From a family holiday in Disney World, Florida, Louise Mensch issues an apology to CNN’s embattled celebrity anchor Piers Morgan, and reveals a colourful past.
Conservative MP Louise Mensch has faced the wrath of former Red Top editor Piers Morgan since she accused him of boasting about phone hacking in his book last week.
Mrs Mensch now admits she misquoted Mr Morgan’s book while questioning Rupert and James Murdoch in the Select Committee hearing.
In a letter to the Committee chairman John Whittingdale, she wrote: “I must apologise to Mr Morgan and the Committee for this error about his book.”
Mrs Mensch claims she misread a story in the press which she believed had alleged Mr Morgan wrote about personally hacking phones in his book The Insider, boasting that he had won Scoop of the Year thanks to the “little trick”.
The high-profile hearing was beamed across the globe, but Mrs Mensch’s comments were protected by Parliamentary Privilege – which meant she could not be sued for libel.
Mr Morgan, who is now a presenter on CNN, demanded an apology for what he called “a smear on my name, CNN’s name, The Daily Mirror’s name”.
The two have been locked in an extraordinary battle of wills in the days since; on-air, on Twitter and through the wider media. But after today’s apology, Mr Morgan tweeted simply: “Apology graciously accepted @LouiseMensch – thank you.”
FactCheck: Did Piers Morgan boast about phone hacking?
Meanwhile, Mrs Mensch fought allegations over her own conduct, issuing a candid response to an email she recieved from an investigative journalist.
The MP published the email, which she had received three days after the Committee hearing from “David Jones Investigative Journalists”.
I am not a very good dancer and must apologise to any and all journalists who were forced to watch me dance that night at Ronnie Scott’s. Louise Mensch MP
The email claimed: “Whilst working at EMI, in the 1990s, you took drugs with Nigel Kennedy at Ronnie Scott’s in Birmingham, including dancing on a dance floor, whilst drunk, with Mr Kennedy, in front of journalists.”
Mrs Mensch said the incident “sounds highly probable”. She added: “Since I was in my twenties, I’m sure it was not the only incident of the kind; we all do idiotic things when young. I am not a very good dancer and must apologise to any and all journalists who were forced to watch me dance that night at Ronnie Scott’s.”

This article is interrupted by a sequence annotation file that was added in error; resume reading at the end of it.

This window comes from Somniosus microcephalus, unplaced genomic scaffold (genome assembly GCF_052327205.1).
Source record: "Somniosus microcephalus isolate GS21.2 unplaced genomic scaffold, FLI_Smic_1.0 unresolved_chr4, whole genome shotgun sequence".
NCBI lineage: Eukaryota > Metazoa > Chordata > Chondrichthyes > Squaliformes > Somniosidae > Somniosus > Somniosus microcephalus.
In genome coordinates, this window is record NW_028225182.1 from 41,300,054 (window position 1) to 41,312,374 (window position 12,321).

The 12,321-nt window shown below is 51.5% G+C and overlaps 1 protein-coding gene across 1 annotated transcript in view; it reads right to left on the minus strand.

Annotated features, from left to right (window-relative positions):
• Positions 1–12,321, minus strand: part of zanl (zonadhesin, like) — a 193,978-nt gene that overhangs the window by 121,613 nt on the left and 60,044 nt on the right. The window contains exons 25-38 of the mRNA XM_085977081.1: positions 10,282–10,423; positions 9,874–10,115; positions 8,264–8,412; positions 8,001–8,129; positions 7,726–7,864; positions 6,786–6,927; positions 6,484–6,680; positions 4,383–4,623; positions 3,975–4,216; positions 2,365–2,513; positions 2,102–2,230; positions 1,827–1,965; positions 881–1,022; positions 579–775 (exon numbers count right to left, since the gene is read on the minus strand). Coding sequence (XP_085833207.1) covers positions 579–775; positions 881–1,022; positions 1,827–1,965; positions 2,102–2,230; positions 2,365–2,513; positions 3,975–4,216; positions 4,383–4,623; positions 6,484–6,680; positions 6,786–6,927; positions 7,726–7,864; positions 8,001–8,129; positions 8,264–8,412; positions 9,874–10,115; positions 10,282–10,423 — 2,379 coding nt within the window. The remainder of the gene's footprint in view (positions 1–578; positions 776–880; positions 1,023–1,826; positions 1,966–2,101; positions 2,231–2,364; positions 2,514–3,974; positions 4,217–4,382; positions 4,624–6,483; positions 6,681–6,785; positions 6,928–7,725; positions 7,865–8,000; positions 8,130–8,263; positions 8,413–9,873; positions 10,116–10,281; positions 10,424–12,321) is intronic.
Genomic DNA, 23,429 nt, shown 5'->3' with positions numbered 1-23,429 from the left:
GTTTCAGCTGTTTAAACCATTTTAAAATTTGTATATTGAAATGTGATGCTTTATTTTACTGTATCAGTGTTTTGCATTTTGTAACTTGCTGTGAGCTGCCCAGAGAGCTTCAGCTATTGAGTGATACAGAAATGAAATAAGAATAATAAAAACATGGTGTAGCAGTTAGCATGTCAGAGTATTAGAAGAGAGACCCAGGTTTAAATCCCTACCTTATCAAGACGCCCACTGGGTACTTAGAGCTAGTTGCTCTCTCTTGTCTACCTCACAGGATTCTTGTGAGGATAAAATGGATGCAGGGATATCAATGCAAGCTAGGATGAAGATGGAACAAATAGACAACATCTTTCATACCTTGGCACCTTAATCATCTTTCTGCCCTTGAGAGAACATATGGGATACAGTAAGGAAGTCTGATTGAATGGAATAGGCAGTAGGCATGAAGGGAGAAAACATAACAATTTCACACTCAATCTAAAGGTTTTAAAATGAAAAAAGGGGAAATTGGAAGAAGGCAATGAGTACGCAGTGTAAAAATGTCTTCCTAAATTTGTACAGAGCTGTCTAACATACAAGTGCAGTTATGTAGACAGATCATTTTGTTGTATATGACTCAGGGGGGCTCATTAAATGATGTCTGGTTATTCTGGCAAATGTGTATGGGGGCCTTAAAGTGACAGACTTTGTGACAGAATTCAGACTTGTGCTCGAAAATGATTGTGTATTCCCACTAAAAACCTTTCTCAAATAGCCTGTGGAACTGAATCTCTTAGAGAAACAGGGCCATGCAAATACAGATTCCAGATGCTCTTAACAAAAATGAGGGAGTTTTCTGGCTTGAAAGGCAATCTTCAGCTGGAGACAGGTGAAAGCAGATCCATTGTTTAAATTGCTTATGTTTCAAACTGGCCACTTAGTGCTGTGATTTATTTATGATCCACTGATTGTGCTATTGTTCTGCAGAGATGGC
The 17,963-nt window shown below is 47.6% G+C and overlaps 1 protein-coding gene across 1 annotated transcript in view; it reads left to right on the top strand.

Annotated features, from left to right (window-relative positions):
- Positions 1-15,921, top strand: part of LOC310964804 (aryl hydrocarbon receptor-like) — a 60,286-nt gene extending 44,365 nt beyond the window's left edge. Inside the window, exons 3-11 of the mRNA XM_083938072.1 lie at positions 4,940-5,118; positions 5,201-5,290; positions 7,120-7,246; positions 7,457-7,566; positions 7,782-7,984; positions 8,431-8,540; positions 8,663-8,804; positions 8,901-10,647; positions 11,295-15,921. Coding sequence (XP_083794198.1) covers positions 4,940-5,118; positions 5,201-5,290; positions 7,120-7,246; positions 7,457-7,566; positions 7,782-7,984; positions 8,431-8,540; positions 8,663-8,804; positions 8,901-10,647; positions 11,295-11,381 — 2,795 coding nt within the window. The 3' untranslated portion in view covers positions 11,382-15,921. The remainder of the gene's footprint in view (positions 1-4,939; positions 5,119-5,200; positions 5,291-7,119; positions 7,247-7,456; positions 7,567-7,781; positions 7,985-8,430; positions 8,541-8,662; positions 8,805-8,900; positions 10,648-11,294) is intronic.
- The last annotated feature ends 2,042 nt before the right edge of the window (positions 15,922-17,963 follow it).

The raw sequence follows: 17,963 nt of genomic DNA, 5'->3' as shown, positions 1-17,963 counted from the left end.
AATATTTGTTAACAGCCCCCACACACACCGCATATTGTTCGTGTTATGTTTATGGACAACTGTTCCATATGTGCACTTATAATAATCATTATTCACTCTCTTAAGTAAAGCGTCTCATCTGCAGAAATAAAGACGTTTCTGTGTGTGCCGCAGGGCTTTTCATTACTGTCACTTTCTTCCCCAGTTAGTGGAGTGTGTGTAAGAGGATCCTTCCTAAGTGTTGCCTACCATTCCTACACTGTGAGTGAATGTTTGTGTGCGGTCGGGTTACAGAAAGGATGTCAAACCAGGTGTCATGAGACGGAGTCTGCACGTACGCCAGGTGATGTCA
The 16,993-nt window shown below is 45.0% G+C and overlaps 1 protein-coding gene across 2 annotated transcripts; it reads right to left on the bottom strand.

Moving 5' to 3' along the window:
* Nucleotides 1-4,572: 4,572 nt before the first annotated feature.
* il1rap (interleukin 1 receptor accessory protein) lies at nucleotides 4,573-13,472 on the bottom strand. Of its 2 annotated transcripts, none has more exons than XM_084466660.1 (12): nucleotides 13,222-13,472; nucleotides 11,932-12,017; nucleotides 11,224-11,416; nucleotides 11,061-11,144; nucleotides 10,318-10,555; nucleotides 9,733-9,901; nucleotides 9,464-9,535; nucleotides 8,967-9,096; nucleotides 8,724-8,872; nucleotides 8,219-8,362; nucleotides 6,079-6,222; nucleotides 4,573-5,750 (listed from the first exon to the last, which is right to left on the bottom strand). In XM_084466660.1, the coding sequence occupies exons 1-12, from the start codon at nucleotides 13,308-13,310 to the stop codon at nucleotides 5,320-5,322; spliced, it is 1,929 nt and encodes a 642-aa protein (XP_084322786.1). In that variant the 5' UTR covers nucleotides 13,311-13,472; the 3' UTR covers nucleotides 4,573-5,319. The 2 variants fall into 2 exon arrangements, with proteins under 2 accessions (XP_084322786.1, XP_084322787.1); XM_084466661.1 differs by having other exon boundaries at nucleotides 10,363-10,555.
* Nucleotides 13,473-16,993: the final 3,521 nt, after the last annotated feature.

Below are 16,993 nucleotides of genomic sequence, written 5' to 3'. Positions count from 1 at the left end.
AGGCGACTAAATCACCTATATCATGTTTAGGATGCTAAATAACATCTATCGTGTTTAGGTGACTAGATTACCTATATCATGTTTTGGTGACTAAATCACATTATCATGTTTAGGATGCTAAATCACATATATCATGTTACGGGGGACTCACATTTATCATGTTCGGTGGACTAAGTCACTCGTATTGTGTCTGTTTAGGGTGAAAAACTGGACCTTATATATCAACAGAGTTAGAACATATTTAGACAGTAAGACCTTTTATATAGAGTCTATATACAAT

Mrs Mensch, who is a well-known chick-lit author under her maiden name Louise Bagshawe, also hit back over claims she had written one of her novels at work and was consequently fired by EMI.
With much aplomb, Mrs Mensch responded: “It was all done after work hours. It was also not why I was fired by EMI. ‘Leaving work early’ and ‘missing the odd day at work’ along with ‘inappropriate dress’ were the reasons quoted to me.”
Despite the email claiming to have evidence of such offences, nothing has been published so far.
Mrs Mensch said: “I have not the slightest intention of being deterred from asking how far the culture of hacking and blagging extended in Fleet Street.”
Look in The Mirror
It was a point she drove home in her letter to Mr Whittingdale: “The question for me was always: was illegality confined to the News of the World and News International titles, or whether those papers had an air of entitlement in a Fleet Street culture where hacking and blagging was in fact widespread.”
Both Mrs Mensch and the Liberal Democrat MP Adrian Sanders have claimed in Parliament that the Daily Mirror was suspected of using phone-hacking to reveal Ulrika Jonsson’s affair with Sven Goran-Eriksson.
I have not the slightest intention of being deterred from asking how far the culture of hacking and blagging extended in Fleet Street. Louise Mensch MP
It was the story that won Scoop of the Year in 2003 under Mr Morgan’s editorship.
Both Mr Morgan and Trinity Mirror deny the claims, with the latter insisting that “our journalists work within the criminal law and the PCC (Press Complaints Commission) code of conduct”.
However, earlier this week Trinity Mirror launched a six-week investigation into the editorial standards at all its national and regional titles, which include the Sunday Mirror, the People and Scotland’s Daily Record.
Mrs Mensch welcomed the move today, adding that in her comments to the Select Committee she “would have done much better to stick to quoting the figures for the Daily Mirror in ‘Operation Motorman’, as identified in the report What Price Privacy.”
Operation Motorman was an investigation into the private eye Steve Whittamore, who was convicted of passing information obtained from the police national database to newspapers. The What Price Privacy report found that Trinity Mirror journalists had the highest number of dealings with him.